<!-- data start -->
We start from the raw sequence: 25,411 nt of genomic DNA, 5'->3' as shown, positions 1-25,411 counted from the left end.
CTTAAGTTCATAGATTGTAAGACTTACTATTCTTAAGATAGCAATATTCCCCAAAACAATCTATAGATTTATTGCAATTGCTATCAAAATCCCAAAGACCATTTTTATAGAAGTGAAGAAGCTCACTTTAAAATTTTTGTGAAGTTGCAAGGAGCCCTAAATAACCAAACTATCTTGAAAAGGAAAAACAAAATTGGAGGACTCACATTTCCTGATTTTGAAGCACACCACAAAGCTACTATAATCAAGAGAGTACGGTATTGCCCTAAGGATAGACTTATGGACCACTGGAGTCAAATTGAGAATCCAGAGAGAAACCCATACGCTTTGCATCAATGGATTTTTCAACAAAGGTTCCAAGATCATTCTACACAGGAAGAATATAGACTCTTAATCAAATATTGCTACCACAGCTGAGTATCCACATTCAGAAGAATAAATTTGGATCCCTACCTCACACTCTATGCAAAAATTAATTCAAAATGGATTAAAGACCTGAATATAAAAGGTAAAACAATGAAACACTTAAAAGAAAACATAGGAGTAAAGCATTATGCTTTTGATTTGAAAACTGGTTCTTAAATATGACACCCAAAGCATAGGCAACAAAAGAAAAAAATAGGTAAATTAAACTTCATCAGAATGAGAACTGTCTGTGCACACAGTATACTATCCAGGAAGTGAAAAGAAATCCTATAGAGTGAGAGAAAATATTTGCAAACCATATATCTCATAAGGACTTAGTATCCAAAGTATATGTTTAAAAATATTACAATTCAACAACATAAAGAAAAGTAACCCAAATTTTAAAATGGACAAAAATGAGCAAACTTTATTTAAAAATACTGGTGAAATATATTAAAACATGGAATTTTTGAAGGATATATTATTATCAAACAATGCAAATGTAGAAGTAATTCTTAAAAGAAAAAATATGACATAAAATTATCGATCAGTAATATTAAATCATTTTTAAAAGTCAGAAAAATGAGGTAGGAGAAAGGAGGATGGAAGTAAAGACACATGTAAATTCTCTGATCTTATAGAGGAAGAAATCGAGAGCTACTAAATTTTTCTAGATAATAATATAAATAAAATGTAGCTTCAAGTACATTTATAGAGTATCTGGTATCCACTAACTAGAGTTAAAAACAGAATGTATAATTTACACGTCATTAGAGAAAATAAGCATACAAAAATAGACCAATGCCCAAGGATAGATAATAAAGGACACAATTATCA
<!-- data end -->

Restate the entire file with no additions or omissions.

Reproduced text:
We start from the raw sequence: 25,411 nt of genomic DNA, 5'->3' as shown, positions 1-25,411 counted from the left end.
CTTAAGTTCATAGATTGTAAGACTTACTATTCTTAAGATAGCAATATTCCCCAAAACAATCTATAGATTTATTGCAATTGCTATCAAAATCCCAAAGACCATTTTTATAGAAGTGAAGAAGCTCACTTTAAAATTTTTGTGAAGTTGCAAGGAGCCCTAAATAACCAAACTATCTTGAAAAGGAAAAACAAAATTGGAGGACTCACATTTCCTGATTTTGAAGCACACCACAAAGCTACTATAATCAAGAGAGTACGGTATTGCCCTAAGGATAGACTTATGGACCACTGGAGTCAAATTGAGAATCCAGAGAGAAACCCATACGCTTTGCATCAATGGATTTTTCAACAAAGGTTCCAAGATCATTCTACACAGGAAGAATATAGACTCTTAATCAAATATTGCTACCACAGCTGAGTATCCACATTCAGAAGAATAAATTTGGATCCCTACCTCACACTCTATGCAAAAATTAATTCAAAATGGATTAAAGACCTGAATATAAAAGGTAAAACAATGAAACACTTAAAAGAAAACATAGGAGTAAAGCATTATGCTTTTGATTTGAAAACTGGTTCTTAAATATGACACCCAAAGCATAGGCAACAAAAGAAAAAAATAGGTAAATTAAACTTCATCAGAATGAGAACTGTCTGTGCACACAGTATACTATCCAGGAAGTGAAAAGAAATCCTATAGAGTGAGAGAAAATATTTGCAAACCATATATCTCATAAGGACTTAGTATCCAAAGTATATGTTTAAAAATATTACAATTCAACAACATAAAGAAAAGTAACCCAAATTTTAAAATGGACAAAAATGAGCAAACTTTATTTAAAAATACTGGTGAAATATATTAAAACATGGAATTTTTGAAGGATATATTATTATCAAACAATGCAAATGTAGAAGTAATTCTTAAAAGAAAAAATATGACATAAAATTATCGATCAGTAATATTAAATCATTTTTAAAAGTCAGAAAAATGAGGTAGGAGAAAGGAGGATGGAAGTAAAGACACATGTAAATTCTCTGATCTTATAGAGGAAGAAATCGAGAGCTACTAAATTTTTCTAGATAATAATATAAATAAAATGTAGCTTCAAGTACATTTATAGAGTATCTGGTATCCACTAACTAGAGTTAAAAACAGAATGTATAATTTACACGTCATTAGAGAAAATAAGCATACAAAAATAGACCAATGCCCAAGGATAGATAATAAAGGACACAATTATCA